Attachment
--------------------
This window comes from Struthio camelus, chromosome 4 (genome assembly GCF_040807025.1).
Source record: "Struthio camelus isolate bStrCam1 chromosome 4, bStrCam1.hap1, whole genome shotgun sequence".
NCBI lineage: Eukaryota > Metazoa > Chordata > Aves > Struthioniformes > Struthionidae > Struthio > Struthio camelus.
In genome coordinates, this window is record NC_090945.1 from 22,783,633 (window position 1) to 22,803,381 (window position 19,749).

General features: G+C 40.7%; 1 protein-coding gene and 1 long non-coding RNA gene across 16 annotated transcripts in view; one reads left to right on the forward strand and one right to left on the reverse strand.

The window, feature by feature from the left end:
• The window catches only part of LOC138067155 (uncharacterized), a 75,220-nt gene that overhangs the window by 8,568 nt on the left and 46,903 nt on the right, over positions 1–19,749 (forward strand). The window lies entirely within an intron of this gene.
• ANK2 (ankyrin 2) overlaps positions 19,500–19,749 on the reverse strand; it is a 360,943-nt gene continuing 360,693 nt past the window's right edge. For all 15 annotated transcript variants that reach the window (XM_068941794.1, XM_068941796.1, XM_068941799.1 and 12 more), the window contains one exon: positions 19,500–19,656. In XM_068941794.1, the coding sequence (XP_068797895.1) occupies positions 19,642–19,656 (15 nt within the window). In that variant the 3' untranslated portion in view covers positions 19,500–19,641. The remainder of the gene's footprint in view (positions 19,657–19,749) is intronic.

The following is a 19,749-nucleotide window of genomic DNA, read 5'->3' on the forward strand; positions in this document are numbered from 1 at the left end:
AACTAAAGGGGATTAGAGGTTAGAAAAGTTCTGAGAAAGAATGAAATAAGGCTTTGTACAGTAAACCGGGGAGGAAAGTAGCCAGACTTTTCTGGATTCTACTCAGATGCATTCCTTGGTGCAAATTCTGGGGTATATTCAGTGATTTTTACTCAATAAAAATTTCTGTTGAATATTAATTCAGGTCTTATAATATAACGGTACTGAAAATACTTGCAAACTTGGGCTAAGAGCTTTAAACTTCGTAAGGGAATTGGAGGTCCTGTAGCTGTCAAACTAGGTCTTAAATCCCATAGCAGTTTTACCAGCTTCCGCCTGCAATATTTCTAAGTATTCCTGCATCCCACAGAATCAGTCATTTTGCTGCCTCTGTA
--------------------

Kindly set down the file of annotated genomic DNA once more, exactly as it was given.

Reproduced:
This window comes from Struthio camelus, chromosome 4 (genome assembly GCF_040807025.1).
Source record: "Struthio camelus isolate bStrCam1 chromosome 4, bStrCam1.hap1, whole genome shotgun sequence".
NCBI lineage: Eukaryota > Metazoa > Chordata > Aves > Struthioniformes > Struthionidae > Struthio > Struthio camelus.
In genome coordinates, this window is record NC_090945.1 from 22,783,633 (window position 1) to 22,803,381 (window position 19,749).

General features: G+C 40.7%; 1 protein-coding gene and 1 long non-coding RNA gene across 16 annotated transcripts in view; one reads left to right on the forward strand and one right to left on the reverse strand.

The window, feature by feature from the left end:
• The window catches only part of LOC138067155 (uncharacterized), a 75,220-nt gene that overhangs the window by 8,568 nt on the left and 46,903 nt on the right, over positions 1–19,749 (forward strand). The window lies entirely within an intron of this gene.
• ANK2 (ankyrin 2) overlaps positions 19,500–19,749 on the reverse strand; it is a 360,943-nt gene continuing 360,693 nt past the window's right edge. For all 15 annotated transcript variants that reach the window (XM_068941794.1, XM_068941796.1, XM_068941799.1 and 12 more), the window contains one exon: positions 19,500–19,656. In XM_068941794.1, the coding sequence (XP_068797895.1) occupies positions 19,642–19,656 (15 nt within the window). In that variant the 3' untranslated portion in view covers positions 19,500–19,641. The remainder of the gene's footprint in view (positions 19,657–19,749) is intronic.

The following is a 19,749-nucleotide window of genomic DNA, read 5'->3' on the forward strand; positions in this document are numbered from 1 at the left end:
AACTAAAGGGGATTAGAGGTTAGAAAAGTTCTGAGAAAGAATGAAATAAGGCTTTGTACAGTAAACCGGGGAGGAAAGTAGCCAGACTTTTCTGGATTCTACTCAGATGCATTCCTTGGTGCAAATTCTGGGGTATATTCAGTGATTTTTACTCAATAAAAATTTCTGTTGAATATTAATTCAGGTCTTATAATATAACGGTACTGAAAATACTTGCAAACTTGGGCTAAGAGCTTTAAACTTCGTAAGGGAATTGGAGGTCCTGTAGCTGTCAAACTAGGTCTTAAATCCCATAGCAGTTTTACCAGCTTCCGCCTGCAATATTTCTAAGTATTCCTGCATCCCACAGAATCAGTCATTTTGCTGCCTCTGTA